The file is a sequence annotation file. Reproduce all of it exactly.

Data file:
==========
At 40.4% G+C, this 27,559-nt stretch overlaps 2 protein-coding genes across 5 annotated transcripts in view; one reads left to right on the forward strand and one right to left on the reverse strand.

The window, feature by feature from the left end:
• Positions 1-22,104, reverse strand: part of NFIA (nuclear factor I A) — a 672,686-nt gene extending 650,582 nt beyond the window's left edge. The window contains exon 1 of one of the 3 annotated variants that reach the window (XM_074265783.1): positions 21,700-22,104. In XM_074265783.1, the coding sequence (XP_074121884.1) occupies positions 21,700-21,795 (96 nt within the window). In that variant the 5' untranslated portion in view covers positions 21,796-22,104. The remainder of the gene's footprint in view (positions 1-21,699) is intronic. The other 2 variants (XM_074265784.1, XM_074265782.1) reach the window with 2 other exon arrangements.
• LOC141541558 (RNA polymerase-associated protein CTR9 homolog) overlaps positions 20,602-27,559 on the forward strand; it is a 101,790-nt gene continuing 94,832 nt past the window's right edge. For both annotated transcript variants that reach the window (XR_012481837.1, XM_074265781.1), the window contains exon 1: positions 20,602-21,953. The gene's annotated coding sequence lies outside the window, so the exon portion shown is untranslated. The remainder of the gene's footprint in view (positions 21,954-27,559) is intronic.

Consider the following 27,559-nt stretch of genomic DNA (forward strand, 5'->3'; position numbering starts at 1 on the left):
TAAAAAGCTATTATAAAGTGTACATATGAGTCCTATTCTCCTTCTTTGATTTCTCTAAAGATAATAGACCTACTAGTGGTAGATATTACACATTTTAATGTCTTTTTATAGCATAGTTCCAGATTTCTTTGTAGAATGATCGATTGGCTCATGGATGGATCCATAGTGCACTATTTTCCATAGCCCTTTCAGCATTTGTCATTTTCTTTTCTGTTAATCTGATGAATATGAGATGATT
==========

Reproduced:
At 40.4% G+C, this 27,559-nt stretch overlaps 2 protein-coding genes across 5 annotated transcripts in view; one reads left to right on the forward strand and one right to left on the reverse strand.

The window, feature by feature from the left end:
• Positions 1-22,104, reverse strand: part of NFIA (nuclear factor I A) — a 672,686-nt gene extending 650,582 nt beyond the window's left edge. The window contains exon 1 of one of the 3 annotated variants that reach the window (XM_074265783.1): positions 21,700-22,104. In XM_074265783.1, the coding sequence (XP_074121884.1) occupies positions 21,700-21,795 (96 nt within the window). In that variant the 5' untranslated portion in view covers positions 21,796-22,104. The remainder of the gene's footprint in view (positions 1-21,699) is intronic. The other 2 variants (XM_074265784.1, XM_074265782.1) reach the window with 2 other exon arrangements.
• LOC141541558 (RNA polymerase-associated protein CTR9 homolog) overlaps positions 20,602-27,559 on the forward strand; it is a 101,790-nt gene continuing 94,832 nt past the window's right edge. For both annotated transcript variants that reach the window (XR_012481837.1, XM_074265781.1), the window contains exon 1: positions 20,602-21,953. The gene's annotated coding sequence lies outside the window, so the exon portion shown is untranslated. The remainder of the gene's footprint in view (positions 21,954-27,559) is intronic.

Consider the following 27,559-nt stretch of genomic DNA (forward strand, 5'->3'; position numbering starts at 1 on the left):
TAAAAAGCTATTATAAAGTGTACATATGAGTCCTATTCTCCTTCTTTGATTTCTCTAAAGATAATAGACCTACTAGTGGTAGATATTACACATTTTAATGTCTTTTTATAGCATAGTTCCAGATTTCTTTGTAGAATGATCGATTGGCTCATGGATGGATCCATAGTGCACTATTTTCCATAGCCCTTTCAGCATTTGTCATTTTCTTTTCTGTTAATCTGATGAATATGAGATGATT